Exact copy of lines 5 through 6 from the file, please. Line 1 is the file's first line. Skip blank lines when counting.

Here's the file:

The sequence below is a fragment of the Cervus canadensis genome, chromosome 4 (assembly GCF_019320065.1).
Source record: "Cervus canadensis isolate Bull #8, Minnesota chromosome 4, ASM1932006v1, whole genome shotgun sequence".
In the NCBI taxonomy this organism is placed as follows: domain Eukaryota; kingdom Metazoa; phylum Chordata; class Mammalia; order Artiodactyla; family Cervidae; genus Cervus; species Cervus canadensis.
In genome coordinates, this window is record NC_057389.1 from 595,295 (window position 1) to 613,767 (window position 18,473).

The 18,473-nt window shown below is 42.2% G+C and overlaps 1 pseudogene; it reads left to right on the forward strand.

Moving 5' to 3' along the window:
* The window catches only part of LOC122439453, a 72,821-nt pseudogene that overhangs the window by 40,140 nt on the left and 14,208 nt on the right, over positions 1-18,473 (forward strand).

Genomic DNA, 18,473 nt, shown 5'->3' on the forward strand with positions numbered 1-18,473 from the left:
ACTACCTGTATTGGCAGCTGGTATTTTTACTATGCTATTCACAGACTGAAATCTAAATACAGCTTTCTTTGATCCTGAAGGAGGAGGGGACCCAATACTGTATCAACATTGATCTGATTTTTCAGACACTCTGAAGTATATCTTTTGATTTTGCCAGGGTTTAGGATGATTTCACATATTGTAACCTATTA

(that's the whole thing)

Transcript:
The 18,473-nt window shown below is 42.2% G+C and overlaps 1 pseudogene; it reads left to right on the forward strand.

Moving 5' to 3' along the window: